Bidirectional clear speech perception benefit for native and high-proficiency non-native talkers and listeners: Intelligibility and accentedness

Rajka Smiljanić*, Ann R. Bradlow

*Corresponding author for this work

Research output: Contribution to journalArticlepeer-review

29 Scopus citations

Abstract

This study investigated how native language background interacts with speaking style adaptations in determining levels of speech intelligibility. The aim was to explore whether native and high proficiency non-native listeners benefit similarly from native and non-native clear speech adjustments. The sentence-in-noise perception results revealed that fluent non-native listeners gained a large clear speech benefit from native clear speech modifications. Furthermore, proficient non-native talkers in this study implemented conversational-to-clear speaking style modifications in their second language (L2) that resulted in significant intelligibility gain for both native and non-native listeners. The results of the accentedness ratings obtained for native and non-native conversational and clear speech sentences showed that while intelligibility was improved, the presence of foreign accent remained constant in both speaking styles. This suggests that objective intelligibility and subjective accentedness are two independent dimensions of non-native speech. Overall, these results provide strong evidence that greater experience in L2 processing leads to improved intelligibility in both production and perception domains. These results also demonstrated that speaking style adaptations along with less signal distortion can contribute significantly towards successful native and non-native interactions.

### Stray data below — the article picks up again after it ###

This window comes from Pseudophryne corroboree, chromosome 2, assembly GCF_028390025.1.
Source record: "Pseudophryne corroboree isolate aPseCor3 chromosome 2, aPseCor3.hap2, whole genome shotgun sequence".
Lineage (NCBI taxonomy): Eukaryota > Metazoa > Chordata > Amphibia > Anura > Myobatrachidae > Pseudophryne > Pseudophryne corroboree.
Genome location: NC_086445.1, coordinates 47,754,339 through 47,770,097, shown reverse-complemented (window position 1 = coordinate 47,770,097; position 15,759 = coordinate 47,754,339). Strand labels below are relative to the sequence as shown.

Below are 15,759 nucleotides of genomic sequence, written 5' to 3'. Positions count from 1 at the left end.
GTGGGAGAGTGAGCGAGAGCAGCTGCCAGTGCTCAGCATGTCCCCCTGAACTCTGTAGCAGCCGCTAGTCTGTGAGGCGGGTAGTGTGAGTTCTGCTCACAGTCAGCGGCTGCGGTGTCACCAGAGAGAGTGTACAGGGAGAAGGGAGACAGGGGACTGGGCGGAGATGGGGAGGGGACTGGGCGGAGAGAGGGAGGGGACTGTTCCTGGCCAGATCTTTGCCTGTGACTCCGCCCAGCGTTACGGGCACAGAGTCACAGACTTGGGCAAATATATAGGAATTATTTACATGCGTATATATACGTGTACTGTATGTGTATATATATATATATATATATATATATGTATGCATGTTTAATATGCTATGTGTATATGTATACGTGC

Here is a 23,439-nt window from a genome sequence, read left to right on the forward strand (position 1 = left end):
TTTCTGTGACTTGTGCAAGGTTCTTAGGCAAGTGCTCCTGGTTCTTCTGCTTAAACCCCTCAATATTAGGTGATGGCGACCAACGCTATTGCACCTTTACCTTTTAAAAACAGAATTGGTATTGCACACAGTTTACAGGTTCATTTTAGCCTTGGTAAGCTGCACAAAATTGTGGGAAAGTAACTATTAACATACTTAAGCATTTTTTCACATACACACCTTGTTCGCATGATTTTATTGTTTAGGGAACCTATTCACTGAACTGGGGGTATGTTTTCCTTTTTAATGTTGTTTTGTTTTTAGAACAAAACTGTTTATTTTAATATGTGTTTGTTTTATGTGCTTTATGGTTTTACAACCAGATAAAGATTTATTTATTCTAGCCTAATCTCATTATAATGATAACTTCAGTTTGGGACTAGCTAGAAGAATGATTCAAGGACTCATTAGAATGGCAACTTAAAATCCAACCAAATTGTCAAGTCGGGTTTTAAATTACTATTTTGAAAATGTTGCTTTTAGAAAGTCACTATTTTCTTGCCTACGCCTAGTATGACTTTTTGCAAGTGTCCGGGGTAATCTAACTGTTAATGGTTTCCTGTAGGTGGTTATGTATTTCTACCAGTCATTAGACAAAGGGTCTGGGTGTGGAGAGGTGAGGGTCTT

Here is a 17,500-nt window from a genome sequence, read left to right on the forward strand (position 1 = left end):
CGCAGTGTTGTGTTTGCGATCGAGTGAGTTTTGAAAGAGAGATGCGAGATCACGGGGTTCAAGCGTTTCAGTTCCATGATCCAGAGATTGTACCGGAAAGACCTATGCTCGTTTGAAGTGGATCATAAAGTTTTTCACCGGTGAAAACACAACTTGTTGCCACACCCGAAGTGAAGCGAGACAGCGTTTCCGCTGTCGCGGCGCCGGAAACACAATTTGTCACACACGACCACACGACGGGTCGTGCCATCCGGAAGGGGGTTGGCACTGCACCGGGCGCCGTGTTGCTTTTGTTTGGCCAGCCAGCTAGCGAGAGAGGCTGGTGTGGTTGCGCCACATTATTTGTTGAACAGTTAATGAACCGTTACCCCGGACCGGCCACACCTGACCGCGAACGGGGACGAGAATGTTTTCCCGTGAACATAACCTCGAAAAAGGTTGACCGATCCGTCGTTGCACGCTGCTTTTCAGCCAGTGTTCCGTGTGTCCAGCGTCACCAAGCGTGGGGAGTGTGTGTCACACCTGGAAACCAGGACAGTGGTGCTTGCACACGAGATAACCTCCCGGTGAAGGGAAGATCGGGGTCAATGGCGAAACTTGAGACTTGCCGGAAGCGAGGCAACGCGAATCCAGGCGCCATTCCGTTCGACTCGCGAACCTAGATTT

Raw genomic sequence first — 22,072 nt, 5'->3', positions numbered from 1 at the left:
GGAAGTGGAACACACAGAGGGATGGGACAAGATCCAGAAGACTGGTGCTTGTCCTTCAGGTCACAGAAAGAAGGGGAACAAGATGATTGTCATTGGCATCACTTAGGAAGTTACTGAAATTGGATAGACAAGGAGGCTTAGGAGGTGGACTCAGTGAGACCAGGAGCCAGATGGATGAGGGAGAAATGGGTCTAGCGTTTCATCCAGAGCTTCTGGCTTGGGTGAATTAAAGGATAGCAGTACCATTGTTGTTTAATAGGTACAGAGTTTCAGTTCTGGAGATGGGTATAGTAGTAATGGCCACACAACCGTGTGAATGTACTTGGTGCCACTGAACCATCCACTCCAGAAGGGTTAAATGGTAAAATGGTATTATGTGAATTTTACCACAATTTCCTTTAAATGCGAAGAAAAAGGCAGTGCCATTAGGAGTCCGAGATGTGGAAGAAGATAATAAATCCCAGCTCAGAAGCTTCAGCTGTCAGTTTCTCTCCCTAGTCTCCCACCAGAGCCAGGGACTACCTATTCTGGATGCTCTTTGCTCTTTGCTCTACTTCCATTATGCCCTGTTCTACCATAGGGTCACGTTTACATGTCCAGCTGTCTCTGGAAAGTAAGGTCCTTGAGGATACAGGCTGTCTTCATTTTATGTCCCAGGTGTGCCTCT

Original languageEnglish (US)
Pages (from-to)4020-4031
Number of pages12
Journaljournal of the Acoustical Society of America
Volume130
Issue number6
DOIs
StatePublished - Dec 2011

ASJC Scopus subject areas

  • Arts and Humanities (miscellaneous)
  • Acoustics and Ultrasonics

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